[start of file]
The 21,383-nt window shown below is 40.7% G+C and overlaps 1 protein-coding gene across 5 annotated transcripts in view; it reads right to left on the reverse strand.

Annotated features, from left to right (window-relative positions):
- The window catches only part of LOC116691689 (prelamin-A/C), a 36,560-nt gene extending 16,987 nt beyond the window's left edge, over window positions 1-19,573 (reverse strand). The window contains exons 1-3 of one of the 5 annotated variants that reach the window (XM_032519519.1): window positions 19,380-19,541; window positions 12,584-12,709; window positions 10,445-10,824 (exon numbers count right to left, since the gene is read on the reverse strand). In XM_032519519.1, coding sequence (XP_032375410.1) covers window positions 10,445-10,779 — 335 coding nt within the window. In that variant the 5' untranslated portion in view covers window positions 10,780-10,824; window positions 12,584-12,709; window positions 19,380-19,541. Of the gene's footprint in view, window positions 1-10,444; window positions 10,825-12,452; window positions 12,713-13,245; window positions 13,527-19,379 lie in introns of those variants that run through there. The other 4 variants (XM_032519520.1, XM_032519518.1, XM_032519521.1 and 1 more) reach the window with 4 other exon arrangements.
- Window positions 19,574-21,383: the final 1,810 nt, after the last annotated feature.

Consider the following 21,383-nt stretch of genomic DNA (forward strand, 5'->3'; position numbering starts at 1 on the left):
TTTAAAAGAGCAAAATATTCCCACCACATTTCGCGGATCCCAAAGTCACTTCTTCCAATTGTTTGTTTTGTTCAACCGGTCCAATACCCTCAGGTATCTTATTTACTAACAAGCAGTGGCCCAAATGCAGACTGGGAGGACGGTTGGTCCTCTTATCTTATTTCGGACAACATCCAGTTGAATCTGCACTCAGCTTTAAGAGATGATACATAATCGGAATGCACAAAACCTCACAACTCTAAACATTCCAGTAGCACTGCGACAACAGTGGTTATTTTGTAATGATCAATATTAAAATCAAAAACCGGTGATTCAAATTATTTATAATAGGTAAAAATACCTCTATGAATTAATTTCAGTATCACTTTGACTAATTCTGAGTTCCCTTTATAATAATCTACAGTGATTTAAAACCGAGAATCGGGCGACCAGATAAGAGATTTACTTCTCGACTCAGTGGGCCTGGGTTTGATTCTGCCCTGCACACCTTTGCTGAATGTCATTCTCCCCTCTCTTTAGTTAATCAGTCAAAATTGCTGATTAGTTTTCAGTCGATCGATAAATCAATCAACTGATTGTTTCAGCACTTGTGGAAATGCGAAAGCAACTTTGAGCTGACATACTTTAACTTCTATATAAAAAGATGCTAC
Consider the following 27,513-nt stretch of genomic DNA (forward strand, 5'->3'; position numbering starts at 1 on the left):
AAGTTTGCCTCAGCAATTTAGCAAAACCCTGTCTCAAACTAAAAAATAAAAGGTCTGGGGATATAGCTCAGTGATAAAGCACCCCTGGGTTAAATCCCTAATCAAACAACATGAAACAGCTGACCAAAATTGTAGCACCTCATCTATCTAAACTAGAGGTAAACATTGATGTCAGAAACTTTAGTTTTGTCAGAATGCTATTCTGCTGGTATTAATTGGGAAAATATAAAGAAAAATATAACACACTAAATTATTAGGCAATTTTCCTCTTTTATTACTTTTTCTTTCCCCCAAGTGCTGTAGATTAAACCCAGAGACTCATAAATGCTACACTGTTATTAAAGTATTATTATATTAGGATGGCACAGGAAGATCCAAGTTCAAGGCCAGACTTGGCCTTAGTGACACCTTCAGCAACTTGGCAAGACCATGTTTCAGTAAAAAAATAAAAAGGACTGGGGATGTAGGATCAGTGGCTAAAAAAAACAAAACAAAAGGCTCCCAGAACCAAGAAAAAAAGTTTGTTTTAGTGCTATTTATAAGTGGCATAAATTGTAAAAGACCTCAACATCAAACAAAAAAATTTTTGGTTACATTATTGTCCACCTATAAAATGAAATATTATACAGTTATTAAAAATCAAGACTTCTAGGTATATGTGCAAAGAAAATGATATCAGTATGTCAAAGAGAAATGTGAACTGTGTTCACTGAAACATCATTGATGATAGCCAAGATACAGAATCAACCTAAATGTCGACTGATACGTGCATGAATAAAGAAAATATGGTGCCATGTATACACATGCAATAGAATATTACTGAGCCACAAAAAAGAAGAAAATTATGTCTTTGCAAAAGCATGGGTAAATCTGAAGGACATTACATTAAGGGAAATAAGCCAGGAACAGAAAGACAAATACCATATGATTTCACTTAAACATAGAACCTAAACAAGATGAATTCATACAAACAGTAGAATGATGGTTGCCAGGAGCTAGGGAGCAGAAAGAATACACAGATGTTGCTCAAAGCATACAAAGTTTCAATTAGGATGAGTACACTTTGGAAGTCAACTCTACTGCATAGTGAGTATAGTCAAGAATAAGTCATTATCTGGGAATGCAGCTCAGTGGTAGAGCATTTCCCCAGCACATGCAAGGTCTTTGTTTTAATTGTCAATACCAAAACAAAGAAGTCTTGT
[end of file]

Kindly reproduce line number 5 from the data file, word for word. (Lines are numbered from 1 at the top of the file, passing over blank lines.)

Consider the following 21,383-nt stretch of genomic DNA (forward strand, 5'->3'; position numbering starts at 1 on the left):